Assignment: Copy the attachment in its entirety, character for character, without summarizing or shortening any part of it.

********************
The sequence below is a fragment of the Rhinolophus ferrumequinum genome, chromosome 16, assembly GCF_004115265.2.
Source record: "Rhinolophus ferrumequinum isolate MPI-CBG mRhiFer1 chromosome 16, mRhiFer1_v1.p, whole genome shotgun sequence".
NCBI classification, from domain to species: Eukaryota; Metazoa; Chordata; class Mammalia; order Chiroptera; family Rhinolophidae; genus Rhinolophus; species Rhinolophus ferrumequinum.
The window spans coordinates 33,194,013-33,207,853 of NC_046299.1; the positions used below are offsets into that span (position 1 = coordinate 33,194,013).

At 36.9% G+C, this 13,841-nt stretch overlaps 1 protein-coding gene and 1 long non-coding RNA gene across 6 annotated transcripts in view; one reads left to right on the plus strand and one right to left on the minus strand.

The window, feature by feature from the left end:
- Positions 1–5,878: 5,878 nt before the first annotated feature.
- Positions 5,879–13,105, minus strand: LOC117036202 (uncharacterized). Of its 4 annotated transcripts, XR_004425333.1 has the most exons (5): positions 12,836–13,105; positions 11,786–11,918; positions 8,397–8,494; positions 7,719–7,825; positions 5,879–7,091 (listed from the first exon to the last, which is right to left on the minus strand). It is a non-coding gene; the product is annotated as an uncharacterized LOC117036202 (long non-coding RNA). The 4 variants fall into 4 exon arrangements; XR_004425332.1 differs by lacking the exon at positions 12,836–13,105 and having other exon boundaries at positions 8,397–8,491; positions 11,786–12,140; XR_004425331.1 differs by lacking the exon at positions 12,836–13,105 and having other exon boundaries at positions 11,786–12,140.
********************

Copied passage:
The sequence below is a fragment of the Rhinolophus ferrumequinum genome, chromosome 16, assembly GCF_004115265.2.
Source record: "Rhinolophus ferrumequinum isolate MPI-CBG mRhiFer1 chromosome 16, mRhiFer1_v1.p, whole genome shotgun sequence".
NCBI classification, from domain to species: Eukaryota; Metazoa; Chordata; class Mammalia; order Chiroptera; family Rhinolophidae; genus Rhinolophus; species Rhinolophus ferrumequinum.
The window spans coordinates 33,194,013-33,207,853 of NC_046299.1; the positions used below are offsets into that span (position 1 = coordinate 33,194,013).

At 36.9% G+C, this 13,841-nt stretch overlaps 1 protein-coding gene and 1 long non-coding RNA gene across 6 annotated transcripts in view; one reads left to right on the plus strand and one right to left on the minus strand.

The window, feature by feature from the left end:
- Positions 1–5,878: 5,878 nt before the first annotated feature.
- Positions 5,879–13,105, minus strand: LOC117036202 (uncharacterized). Of its 4 annotated transcripts, XR_004425333.1 has the most exons (5): positions 12,836–13,105; positions 11,786–11,918; positions 8,397–8,494; positions 7,719–7,825; positions 5,879–7,091 (listed from the first exon to the last, which is right to left on the minus strand). It is a non-coding gene; the product is annotated as an uncharacterized LOC117036202 (long non-coding RNA). The 4 variants fall into 4 exon arrangements; XR_004425332.1 differs by lacking the exon at positions 12,836–13,105 and having other exon boundaries at positions 8,397–8,491; positions 11,786–12,140; XR_004425331.1 differs by lacking the exon at positions 12,836–13,105 and having other exon boundaries at positions 11,786–12,140.